Kant’s Ethics Summary

immanuel kant

Summary of Kant’s ethics

The moral of Kant reads primarily in two major works:

– The Metaphysics of Morals

– The Critique of Practical Reason

Kant sought after criticism of pure reason, to found an a priori science of behavior and morality, thus answering the question: What should I do?

Kant and the good will

Kant begins with the concept of “goodwill”. For the German philosopher, intelligence, courage, etc. are not absolutely good, because their value depends on the use made of it. It is the same for happiness: it is not a good in itself, since it can be a source of corruption that is not animated goodwill.

What is goodwill? This is not a commitment that reaches its goals is a desire whose intentions are pure. What a pure will? A will which obeys the concept of duty. Thus, goodwill is acting out of duty.

Kant distinguishes act according to duty and act out of duty. Thus, the merchant who loyally serves its clients act in accordance with duty, but his motives are those of interest, not duty. This type of action falls into one of legality, not morality. Morality refers to any action taken in seeking to fulfill its duty:

An action done from duty derives its moral value, not the goal to be attained by it, but from the maxim by which it is decided

Kant’s formalism in ethics is the idea that it is sufficient that applies a rule to be moral. This rule is universality: I universalize the maxim of my action?

So, I wonder if lying is moral, my question is: Can lying be made a universal value? The answer is clearly no, because the truth would lose all value, and then it would be useless to lie.

Kant and the imperatives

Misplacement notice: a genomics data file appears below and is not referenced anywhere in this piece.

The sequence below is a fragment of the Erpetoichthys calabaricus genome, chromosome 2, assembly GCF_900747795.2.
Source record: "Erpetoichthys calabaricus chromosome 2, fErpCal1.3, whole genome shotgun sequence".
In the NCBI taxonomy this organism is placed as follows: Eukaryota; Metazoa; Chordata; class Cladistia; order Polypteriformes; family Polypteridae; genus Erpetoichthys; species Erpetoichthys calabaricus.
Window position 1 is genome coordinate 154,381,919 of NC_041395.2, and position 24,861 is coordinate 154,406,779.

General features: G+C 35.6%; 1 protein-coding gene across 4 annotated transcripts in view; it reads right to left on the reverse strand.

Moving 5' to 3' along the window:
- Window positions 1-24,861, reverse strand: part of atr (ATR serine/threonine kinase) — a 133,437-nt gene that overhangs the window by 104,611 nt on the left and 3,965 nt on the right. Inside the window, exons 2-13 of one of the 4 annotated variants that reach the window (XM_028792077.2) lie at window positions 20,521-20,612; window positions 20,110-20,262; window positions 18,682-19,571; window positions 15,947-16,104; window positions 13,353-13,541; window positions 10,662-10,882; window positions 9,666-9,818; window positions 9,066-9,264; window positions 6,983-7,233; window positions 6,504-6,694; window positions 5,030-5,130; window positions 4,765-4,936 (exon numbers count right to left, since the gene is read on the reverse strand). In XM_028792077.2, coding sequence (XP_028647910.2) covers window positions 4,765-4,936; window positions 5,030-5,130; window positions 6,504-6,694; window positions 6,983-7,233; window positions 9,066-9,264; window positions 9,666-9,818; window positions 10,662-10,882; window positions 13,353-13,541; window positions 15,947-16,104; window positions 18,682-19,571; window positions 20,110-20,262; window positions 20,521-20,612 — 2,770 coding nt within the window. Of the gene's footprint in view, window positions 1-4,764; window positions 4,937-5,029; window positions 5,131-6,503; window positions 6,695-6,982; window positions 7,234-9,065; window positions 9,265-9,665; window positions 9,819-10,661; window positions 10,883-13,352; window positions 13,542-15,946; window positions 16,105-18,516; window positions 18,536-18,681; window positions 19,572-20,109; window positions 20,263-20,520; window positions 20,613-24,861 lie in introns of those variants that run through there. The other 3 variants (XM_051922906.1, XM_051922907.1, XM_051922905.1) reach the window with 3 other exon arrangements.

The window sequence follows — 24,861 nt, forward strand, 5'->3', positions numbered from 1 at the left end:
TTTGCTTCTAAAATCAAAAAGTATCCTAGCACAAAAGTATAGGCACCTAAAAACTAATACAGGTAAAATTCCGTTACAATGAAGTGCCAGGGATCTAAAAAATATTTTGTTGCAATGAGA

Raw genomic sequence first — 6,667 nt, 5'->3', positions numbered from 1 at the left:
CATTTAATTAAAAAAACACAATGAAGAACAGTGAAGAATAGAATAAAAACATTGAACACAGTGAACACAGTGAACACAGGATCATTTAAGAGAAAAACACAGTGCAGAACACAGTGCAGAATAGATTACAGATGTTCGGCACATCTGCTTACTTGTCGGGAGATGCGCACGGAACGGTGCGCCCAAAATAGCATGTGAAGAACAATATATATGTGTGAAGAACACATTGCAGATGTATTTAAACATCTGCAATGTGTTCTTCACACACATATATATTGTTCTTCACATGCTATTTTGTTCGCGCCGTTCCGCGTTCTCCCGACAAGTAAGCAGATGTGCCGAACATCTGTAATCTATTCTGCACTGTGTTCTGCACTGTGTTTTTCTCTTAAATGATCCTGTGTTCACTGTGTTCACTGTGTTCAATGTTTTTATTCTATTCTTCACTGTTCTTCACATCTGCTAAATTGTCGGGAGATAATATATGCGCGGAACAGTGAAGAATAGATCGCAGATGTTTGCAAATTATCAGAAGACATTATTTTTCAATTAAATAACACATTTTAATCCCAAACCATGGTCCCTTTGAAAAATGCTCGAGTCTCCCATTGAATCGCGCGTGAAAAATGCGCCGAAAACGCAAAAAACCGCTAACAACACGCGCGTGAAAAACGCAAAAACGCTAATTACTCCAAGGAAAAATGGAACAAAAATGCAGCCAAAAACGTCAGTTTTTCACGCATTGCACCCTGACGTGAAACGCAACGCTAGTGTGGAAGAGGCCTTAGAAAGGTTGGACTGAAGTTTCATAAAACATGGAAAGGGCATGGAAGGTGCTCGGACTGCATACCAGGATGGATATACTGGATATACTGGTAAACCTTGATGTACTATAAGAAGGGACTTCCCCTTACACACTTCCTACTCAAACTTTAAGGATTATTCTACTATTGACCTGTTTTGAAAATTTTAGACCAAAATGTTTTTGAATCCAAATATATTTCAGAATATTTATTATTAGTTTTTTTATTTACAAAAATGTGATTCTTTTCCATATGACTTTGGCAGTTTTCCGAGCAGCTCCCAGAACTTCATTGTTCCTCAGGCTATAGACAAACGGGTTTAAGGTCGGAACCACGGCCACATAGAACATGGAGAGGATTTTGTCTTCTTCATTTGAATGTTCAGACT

Kant wants to trace the origin a priori (not experience) the foundation of morality, because it may be that none has ever acted out in the world. Empiricism and morality are very poor household, one can not establish the second.

Hypothetical imperatives

Hypothetical imperatives represent an action as necessary to achieve a certain end. Their principle is: who wants the end justifies the means. For example: the imperatives of power, which prescribe the means necessary to get a result, are hypothetical. Like those of prudence. These requirements provide rules.


Categorical imperatives

For Kant, the categorical imperatives differ in that they pose an action as necessary and unconditional, irrespective of the end to reach. These requirements give laws, no matter the inclination of the subject.

So there is only one categorical imperative and its formula is as follows:

Act only according to the maxim that you might want at the same time it becomes a universal law

The formulas of the categorical imperative

1 / “Act as if the maxim of your action were to be erected by your will a universal law of nature”

For example, one can not attempt suicide and the act becomes a law of nature because it would destroy humanity. Suicide is thus immoral. Now, what immorality? It is regarded as an exception, agree privileges. And even when we act contrary to duty, we know where our duty. We do not respect in this case the moral law, but it remains for us respectable.

2 / “The subjective principle of desire is the motive, the principle objective is the motive of duty”

We desire things and we respect people, according to Kant. So, things have value to us as individuals have an absolute, not relative. The subject is an end in itself:

“Act in such a way that you treat humanity always as […] an end and never merely as means”

He who commits suicide is treated as a means, not an end in itself.

3 / These two options creates a third, establishing the man as the author of morality: “Morality is the idea of ​​the will of every rational being designed as will establishing a universal law”

The will is indeed independent, it gives itself its own law. We obey the moral law because we are giving ourselves the Act.

The moral law derives the dignity of the person. Because giving is its own law, the man not only has a price, that is to say a relative value, but a dignity that is to say an intrinsic value: “Autonomy is So the principle of the dignity of human nature and rational nature of all “.

Cite this article as: Tim, "Kant’s Ethics Summary, April 10, 2012, " in Philosophy & Philosophers, April 10, 2012, https://www.the-philosophy.com/kant-ethics-summary.

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